MLP and convolutional neural networks: hyperparameters and results for best networks, all horizons

Network Horizon (balance) 1 year (6.94%) 2 years (5.25%) 3 years (4.71%) 4 years (3.93%) 5 years (3.86%)
MLP neural networks Architecture
dense layer + + + + +
neurons 60 60 60 60 60
activation tanh tanh tanh tanh tanh
dropout 0.4 0.4 0.4 0.4
regularisation L1 0.00005 L1 0.00005 L2 0.00005 L1 0.00005
dense layer + + + + +
neurons 60 60 60 60 60
activation sigmoid sigmoid sigmoid sigmoid sigmoid
dropout 0.4 0.4 0.4 0.4 0.4
regularisation L1 0.00005 L1 0.00005 L2 0.00005 L1 0.00005
dense layer + + + + +
Neurons 1 1 1 1 1
activation sigmoid sigmoid sigmoid sigmoid sigmoid
early stopping 4,873 3,972 4,892 6,843 7,243
batch size 394 394 394 394 394
Optimiser Adam Adam Adam Adam Adam
Results
AUC-PR 0.717 0.611 0.632 0.629 0.519
overfitting PR 0.238 0.214 0.35 0.282 0.34
AUC-ROC 0.929 0.895 0.9 0.909 0.883
overfitting ROC 0.065 0.079 0.098 0.085 0.106
8×8 convolutional neural networks Architecture
inception module + + + +
#F1 4 4 4 4
#F2in/#F2out 1/4 1/4 1/4 1/4
#F3in/#F3out 1/4 1/4 1/4 1/4
#F4out 4 4 4 4
Activation ReLU ReLU ReLU ReLU
inception module + + + +
#F1 8 8 8 8
#F2in/#F2out 4/8 4/8 4/8 4/8
#F3in/#F3out 4/8 4/8 4/8 4/8
#F4out 8 8 8 8
Activation ReLU ReLU ReLU ReLU
Convolution +
Size 3 × 3
#F 32
Padding same
Stride 1 × 1
Activation ReLU
Convolution +
Size 3 × 3
#F 64
Padding same
Stride 1 × 1
Activation ReLU
Max pooling +
Size 2 × 2
Padding Valid
Stride 2 × 2
Convolution +
Size 1 × 1
#F 32
Stride 1 × 1
Activation ReLU
Average pooling + + + +
Size 2 × 2 2 × 2 2 × 2 2 × 2 2 × 2
Padding valid valid valid valid
Stride 2 × 2 2 × 2 2 × 2 2 × 2 2 × 2
flatten layer + + + + +
dense layer + + + + +
Neurons 256 256 512 256 256
Activation ReLU ReLU sigmoid ReLU ReLU
Dropout 0.4 0.4 0.4 0.4
regularisation L1 0.000025 L2 0.00005 L2 0.00005 L2 0.0001 L2 0.00005
dense layer + +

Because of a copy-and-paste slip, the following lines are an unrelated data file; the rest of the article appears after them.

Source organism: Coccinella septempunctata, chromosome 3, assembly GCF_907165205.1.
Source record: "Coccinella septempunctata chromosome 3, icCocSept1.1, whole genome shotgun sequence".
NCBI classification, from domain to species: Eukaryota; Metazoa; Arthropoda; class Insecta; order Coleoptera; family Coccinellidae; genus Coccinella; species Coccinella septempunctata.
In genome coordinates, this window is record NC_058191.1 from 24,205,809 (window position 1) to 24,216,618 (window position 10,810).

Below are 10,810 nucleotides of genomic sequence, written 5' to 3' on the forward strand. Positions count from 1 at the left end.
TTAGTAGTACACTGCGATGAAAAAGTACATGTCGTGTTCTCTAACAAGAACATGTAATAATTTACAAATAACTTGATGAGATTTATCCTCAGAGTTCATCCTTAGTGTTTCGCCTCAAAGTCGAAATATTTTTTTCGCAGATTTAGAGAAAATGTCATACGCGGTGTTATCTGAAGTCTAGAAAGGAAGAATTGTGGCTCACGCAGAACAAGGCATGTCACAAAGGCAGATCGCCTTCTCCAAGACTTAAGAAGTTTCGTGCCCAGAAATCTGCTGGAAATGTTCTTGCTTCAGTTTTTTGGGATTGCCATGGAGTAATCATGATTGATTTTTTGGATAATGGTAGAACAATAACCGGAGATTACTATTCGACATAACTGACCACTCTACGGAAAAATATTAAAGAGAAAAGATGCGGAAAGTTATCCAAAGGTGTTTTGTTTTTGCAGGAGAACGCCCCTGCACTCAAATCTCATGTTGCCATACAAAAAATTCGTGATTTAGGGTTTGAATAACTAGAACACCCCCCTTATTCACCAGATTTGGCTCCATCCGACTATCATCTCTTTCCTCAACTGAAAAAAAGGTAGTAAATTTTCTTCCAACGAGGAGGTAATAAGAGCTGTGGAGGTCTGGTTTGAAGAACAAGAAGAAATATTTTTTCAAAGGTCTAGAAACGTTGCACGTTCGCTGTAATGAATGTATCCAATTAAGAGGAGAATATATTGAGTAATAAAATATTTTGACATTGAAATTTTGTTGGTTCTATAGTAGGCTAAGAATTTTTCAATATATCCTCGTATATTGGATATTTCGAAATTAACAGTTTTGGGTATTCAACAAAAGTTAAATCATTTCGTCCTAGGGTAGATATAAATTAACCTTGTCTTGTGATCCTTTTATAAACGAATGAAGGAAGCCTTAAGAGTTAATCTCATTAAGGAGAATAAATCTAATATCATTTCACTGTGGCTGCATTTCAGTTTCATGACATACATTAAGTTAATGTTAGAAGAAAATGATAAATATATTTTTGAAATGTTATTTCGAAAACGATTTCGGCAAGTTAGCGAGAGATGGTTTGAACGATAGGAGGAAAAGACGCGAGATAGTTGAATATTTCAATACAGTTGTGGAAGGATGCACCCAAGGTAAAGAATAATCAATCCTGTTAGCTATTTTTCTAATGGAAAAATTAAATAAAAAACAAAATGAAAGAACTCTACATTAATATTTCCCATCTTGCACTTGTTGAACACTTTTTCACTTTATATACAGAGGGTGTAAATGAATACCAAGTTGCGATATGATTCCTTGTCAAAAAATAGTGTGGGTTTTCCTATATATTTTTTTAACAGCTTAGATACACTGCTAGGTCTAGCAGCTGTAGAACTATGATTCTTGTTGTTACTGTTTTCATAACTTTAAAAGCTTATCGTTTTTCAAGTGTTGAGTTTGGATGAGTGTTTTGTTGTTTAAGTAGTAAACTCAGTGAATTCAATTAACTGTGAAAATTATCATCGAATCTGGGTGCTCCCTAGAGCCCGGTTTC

neurons 256 128
activation sigmoid ReLU
dropout
regularisation L2 0.00005 L2 0.00005
dense layer + + + + +
neurons 1 1 1 1 1
activation sigmoid sigmoid sigmoid sigmoid sigmoid
early stopping 418 350 112 220 326
batch size 394 394 394 394 394
optimiser Adam Adam RMSprop Adam Adam
Results
AUC-PR 0.547 0.393 0.392 0.342 0.306
overfitting PR 0.219 0.404 0.43 0.414 0.392
AUC-ROC 0.885 0.828 0.84 0.814 0.793
overfitting ROC 0.07 0.147 0.136 0.156 0.169
20 × 20 convolutional neural networks early stopping 189 157 137 155 239
Results
AUC-PR 0.542 0.456 0.401 0.394 0.345
overfitting PR 0.233 0.447 0.489 0.576 0.553
AUC-ROC 0.881 0.846 0.837 0.847 0.811
overfitting ROC 0.074 0.143 0.152 0.151 0.173

Hyperparameters and results for the best models, all horizons

Model Horizon (balance) 1 year (6.94%) 2 years (5.25%) 3 years (4.71%) 4 years (3.93%) 5 years (3.86%)
Logit λ 1 0.08 0 0.05 0.03
Results
AUC-PR 0.497 0.28 0.251 0.221 0.27
overfitting PR 0.05 0.067 0.035 0.07 0.075
AUC-ROC 0.852 0.782 0.762 0.726 0.764
overfitting ROC 0.003 0.022 0.03 0.04 0.036
Random forests max depth 12 12 13 12 8
max number of characteristics 52 58 54 55 33
min observations to divide 4 18 8 10 5
min observations in the leaf 4 17 6 9 4
number of trees 200 200 200 600 100
preprocessing q+n p+n - q+p+n p+n
Results
AUC-PR 0.535 0.337 0.284 0.292 0.264
overfitting PR 0.416 0.412 0.67 0.603 0.564
AUC-ROC 0.89 0.84 0.829 0.817 0.795
overfitting ROC 0.1 0.1367 0.168 0.175 0.192
XGBoost max depth 6 7 5 5 4
learning rate η 0.08 0.03 0.07 0.1 0.07
column fraction 0.8 0.8 1 0.8 0.9
raw fraction 0.9 0.9 0.9 0.9 0.8
loss reduction γ 3 5 0.08 4 2
regularisation L1 0.4 1 1 0.4 0.1
regularisation L2 0.4 0.2 0 1 0.3
preprocessing q+n - q+n - n
estimators median 122 271 209 246 164
Results
AUC-PR 0.596 0.411 0.39 0.392 0.355
overfitting PR 0.392 0.52 0.598 0.571 0.54
AUC-ROC 0.909 0.869 0.864 0.86 0.835
overfitting ROC 0.09 0.124 0.136 0.137 0.145